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Rock - Released September 10, 1991 | EMI

It took Mark Knopfler more than six years to craft a followup to Dire Straits' international chart-topper, Brothers In Arms, but though On Every Street sold in the expected multi-millions worldwide on the back of the band's renown and a year-long tour, it was a disappointment. Knopfler remained a gifted guitar player with tastes in folk ("Iron Hand"), blues ("Fade To Black"), and rockabilly ("The Bug"), among other styles, but much of the album was low-key to the point of being background music. The group had long-since dwindled to original members Knopfler and bassist John Illsley, plus a collection of semi-permanent sidemen who provided support but no real musical chemistry. The closest thing to a successor to "Money For Nothing," the big hit from Brothers In Arms, was the sarcastic rocker "Heavy Fuel." It became an album rock radio favorite (though not a chart single), and fans still filled stadiums to hear "Sultans Of Swing," but On Every Street was not the comeback it should have been. © William Ruhlmann /TiVo
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Rock - Released January 1, 1978 | EMI

Dire Straits' minimalist interpretation of pub rock had already crystallized by the time they released their eponymous debut. Driven by Mark Knopfler's spare, tasteful guitar lines and his husky warbling, the album is a set of bluesy rockers. And while the bar band mentality of pub rock is at the core of Dire Straits -- even the group's breakthrough single, "Sultans of Swing," offered a lament for a neglected pub rock band -- their music is already beyond the simple boogies and shuffles of their forefathers, occasionally dipping into jazz and country. Knopfler also shows an inclination toward Dylanesque imagery, which enhances the smoky, low-key atmosphere of the album. The album is remarkably accomplished for a debut, and Dire Straits had difficulty surpassing it throughout their career. © Stephen Thomas Erlewine /TiVo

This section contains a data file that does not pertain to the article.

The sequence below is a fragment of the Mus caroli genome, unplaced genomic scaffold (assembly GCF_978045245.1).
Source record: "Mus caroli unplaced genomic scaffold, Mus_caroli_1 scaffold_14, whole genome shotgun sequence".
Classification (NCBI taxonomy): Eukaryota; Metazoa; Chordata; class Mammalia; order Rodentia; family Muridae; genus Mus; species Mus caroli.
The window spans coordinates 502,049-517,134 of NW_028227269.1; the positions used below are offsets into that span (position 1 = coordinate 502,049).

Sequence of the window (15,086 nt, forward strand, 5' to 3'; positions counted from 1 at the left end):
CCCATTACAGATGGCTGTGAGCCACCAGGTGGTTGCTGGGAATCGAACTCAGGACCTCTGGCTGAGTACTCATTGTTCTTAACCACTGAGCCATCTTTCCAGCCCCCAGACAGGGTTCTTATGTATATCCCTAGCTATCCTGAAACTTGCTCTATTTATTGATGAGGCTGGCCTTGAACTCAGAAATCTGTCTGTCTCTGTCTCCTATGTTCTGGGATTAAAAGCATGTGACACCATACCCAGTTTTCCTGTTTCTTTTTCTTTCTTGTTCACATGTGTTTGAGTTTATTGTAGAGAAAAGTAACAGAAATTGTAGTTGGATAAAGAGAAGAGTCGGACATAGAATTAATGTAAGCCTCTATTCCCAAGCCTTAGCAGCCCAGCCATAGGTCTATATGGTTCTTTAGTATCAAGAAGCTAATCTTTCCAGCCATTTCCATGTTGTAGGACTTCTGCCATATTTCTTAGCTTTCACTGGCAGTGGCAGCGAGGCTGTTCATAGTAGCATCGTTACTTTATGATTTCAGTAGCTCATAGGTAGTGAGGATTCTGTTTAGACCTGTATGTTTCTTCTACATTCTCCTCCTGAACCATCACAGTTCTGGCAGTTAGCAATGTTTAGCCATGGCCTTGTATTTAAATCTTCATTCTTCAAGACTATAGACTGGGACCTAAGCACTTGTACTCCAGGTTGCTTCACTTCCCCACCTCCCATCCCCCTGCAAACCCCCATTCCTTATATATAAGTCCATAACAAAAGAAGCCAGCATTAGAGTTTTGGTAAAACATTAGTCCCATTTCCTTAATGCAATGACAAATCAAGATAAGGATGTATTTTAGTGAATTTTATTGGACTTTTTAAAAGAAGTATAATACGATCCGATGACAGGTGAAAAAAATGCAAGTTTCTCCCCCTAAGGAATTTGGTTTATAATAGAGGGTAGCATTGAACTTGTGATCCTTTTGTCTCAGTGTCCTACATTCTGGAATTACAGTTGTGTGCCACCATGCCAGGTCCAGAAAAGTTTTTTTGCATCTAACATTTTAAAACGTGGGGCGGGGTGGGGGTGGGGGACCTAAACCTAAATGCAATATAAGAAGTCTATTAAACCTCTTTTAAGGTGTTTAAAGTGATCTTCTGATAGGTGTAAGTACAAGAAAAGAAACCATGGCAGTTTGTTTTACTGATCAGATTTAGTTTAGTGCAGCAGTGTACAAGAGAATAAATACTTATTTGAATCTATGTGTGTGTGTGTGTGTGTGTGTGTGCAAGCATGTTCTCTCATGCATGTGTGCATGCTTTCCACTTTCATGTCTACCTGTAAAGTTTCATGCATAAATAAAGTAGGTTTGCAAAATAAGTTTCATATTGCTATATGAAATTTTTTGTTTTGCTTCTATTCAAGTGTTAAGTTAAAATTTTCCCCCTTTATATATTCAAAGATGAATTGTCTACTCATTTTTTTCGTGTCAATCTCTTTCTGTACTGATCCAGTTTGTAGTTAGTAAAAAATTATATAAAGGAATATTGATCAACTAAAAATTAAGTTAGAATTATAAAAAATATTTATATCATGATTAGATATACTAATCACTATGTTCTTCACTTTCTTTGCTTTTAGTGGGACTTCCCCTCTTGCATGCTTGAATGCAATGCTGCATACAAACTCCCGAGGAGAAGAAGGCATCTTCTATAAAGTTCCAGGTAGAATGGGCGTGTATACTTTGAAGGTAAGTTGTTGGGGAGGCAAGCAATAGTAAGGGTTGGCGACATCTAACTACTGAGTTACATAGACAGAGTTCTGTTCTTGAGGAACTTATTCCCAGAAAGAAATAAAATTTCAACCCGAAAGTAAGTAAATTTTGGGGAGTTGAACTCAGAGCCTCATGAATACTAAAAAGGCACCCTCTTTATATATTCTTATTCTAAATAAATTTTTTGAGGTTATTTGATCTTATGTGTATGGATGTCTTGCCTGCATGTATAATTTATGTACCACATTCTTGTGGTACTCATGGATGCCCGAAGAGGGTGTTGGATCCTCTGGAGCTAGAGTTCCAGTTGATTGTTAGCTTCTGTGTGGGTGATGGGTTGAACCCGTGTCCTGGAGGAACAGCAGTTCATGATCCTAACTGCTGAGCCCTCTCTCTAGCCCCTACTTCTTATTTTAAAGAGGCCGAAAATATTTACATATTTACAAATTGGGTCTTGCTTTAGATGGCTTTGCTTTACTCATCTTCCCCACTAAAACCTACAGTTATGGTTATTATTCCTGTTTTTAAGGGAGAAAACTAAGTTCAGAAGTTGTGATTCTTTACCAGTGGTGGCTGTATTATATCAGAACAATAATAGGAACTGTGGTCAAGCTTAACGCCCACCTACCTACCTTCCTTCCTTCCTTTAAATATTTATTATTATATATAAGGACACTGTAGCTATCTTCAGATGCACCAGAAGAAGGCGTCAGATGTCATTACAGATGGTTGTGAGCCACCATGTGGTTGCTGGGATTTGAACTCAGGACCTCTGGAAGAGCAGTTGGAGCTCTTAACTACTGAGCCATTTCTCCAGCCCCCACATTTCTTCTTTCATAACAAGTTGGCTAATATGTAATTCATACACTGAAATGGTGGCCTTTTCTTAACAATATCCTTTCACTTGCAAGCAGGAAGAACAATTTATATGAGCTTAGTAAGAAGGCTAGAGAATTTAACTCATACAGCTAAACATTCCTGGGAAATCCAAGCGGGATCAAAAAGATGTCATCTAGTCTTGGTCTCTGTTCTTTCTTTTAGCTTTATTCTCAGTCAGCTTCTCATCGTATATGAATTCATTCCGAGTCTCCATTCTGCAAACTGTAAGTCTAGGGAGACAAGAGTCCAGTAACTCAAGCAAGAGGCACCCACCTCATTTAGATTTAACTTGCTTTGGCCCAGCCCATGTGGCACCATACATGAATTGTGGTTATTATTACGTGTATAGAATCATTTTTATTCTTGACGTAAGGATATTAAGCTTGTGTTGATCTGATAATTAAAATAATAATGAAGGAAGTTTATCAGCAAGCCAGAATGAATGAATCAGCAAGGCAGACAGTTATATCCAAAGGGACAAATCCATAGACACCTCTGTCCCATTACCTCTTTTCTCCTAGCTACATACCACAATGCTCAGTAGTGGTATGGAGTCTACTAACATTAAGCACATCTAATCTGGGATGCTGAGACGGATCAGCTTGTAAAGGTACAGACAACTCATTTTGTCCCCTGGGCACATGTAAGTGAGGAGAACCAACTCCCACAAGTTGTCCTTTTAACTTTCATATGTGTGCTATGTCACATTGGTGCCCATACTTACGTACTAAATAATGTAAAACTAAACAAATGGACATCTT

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Rock - Released September 1, 1982 | EMI

Despite the fact that Love Over Gold contains only five songs, the powerful effect of these selections makes this Dire Straits' most underrated record. Building on the ambitious arrangements and more sophisticated story-songs that made up the prior Making Movies, Mark Knopfler audaciously composed "Telegraph Road," a near-15-minute cut that traces society's technological evolution. Although this kind of subject matter might sound ostensibly dry, Knopfler's crisp playing and warm raspy voice, combined with Alan Clark's gorgeous keyboard runs, makes for a sweeping experience. Elsewhere, Knopfler uses the satirical romp "Industrial Disease" to turn a lesson on international economics and bureaucratic red tape into an infectious shuffle. Rounding out this unusual pop album are the atmospheric, piano-driven title track, the ominously film noir-flavored "Private Investigations," and "It Never Rains," the story of a hard-luck lover that comes off with an optimistic air thanks to Clark's pulsing organ playing and Knopfler's robust delivery. © TiVo
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Rock - Released June 1, 1979 | EMI